As far as the outfield goes, however, I’d have to disagree with some of that projection. Granderson had issues towards the end of last year, but he’s had eye issues that have since been corrected. He has been, for his career, above average in center, and he’s only 29. I’d expect +2 to +8 for him. The Swisher projections look to be pretty much spot on, if not a little low. He is +6 for his career in RF, after all. I highly doubt he’s below average again in 2010. But for Gardner, his LF sample from last year was clearly too small to hold much predictive weight. My guess is he was just adjusting to the angles and never had time to fully adjust. I just can’t see him playing out as an average defensive left fielder. I don’t remember who said it, but someone else on here said around +10, and I would actually consider that a conservative estimate on him (albeit one that I will agree with, for now). I think that overall, our outfield should be anywhere from +10 to +30 (don’t laugh – if Gardner goes +18, Granderson goes +8, and Swish goes +4, we’ve got a +30 OF). That would represent something like a 2-4 win swing on outfield defense alone for the yankees this year.

    What boggles my mind is the fact that the Sox and Mariners get all of the defensive attention, but the Rays have gone largely ignored. IMO, the Rays are as good a defensive club as any in baseball, if not better, and that’s pre-Jennings. If you factor him in (I’m assuming they’re going to delay his arb clock), then you’ve got an elite defender at LF, CF, RF, 3B, 2B, and 1B, with a solid defender at SS. I’m predicting (predicting, not projecting) +13 for Crawfod, +12 for Upton, and +14 for Jennings (+39 OF), +15 for Longo, +3 for Bartlett, +8 for Zobrist, and +6 for Pena. (+32 IF). They’re the only team out there that doesn’t have any position without an above average or better defender.

    • Rob in CT says:

      There are two reasons those other clubs got the press they did for defense:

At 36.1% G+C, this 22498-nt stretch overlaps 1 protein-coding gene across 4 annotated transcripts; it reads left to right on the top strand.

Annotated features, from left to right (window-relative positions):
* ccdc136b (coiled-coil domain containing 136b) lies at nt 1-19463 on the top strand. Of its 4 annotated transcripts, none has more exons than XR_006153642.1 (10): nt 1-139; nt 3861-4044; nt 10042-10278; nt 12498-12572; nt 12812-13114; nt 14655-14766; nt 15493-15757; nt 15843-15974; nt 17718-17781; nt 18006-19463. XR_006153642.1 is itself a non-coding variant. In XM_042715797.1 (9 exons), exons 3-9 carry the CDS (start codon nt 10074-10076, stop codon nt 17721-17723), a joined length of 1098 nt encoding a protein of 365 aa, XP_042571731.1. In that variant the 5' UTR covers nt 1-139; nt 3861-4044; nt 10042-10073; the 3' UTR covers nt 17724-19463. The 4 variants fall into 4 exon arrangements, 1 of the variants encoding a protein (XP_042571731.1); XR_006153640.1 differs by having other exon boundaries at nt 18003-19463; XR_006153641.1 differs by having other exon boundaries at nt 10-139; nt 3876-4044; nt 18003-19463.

1) Bigger markets
      2) The Rays have been good defensively for some time now. For the Mariners & Red Sox, this is new.

  12. Rob in CT says:

    I expect the outfield to be good, possibly very good. I’d be surprised if Gardner puts up a 0 in LF. Winn, when he plays, is also above-average. The worry is defensive innings for Thames, who sucks. I expect the infield to be below average. ARod should bounce back somewhat, but he’s been a tad below average at 3B before the hip thing. Jeter has been good the past two seasons, but age and past history make his projection reasonable to me. Cano… sometimes he makes great plays. Other times he lets balls get past him. He has solid range and a great arm, but sometimes balls scoot past him, even though he gets there in time. They go as hits, but he shoulda had ‘em. If he can eliminate those, he could be above-average, so the potential is there. Tex is a good 1B, and 1B is a tough position to figure by UZR… some of Tex’s impact may be on the ratings of the other three guys (gathering errant throws). Pena is a good fielder, and I expect him to be less jittery out there this year.

    And then there’s Jorge. I love Jorge, but we all know he’s below average defensively. I think Cervelli is very good… young Molina good, IMO. If only he could hit…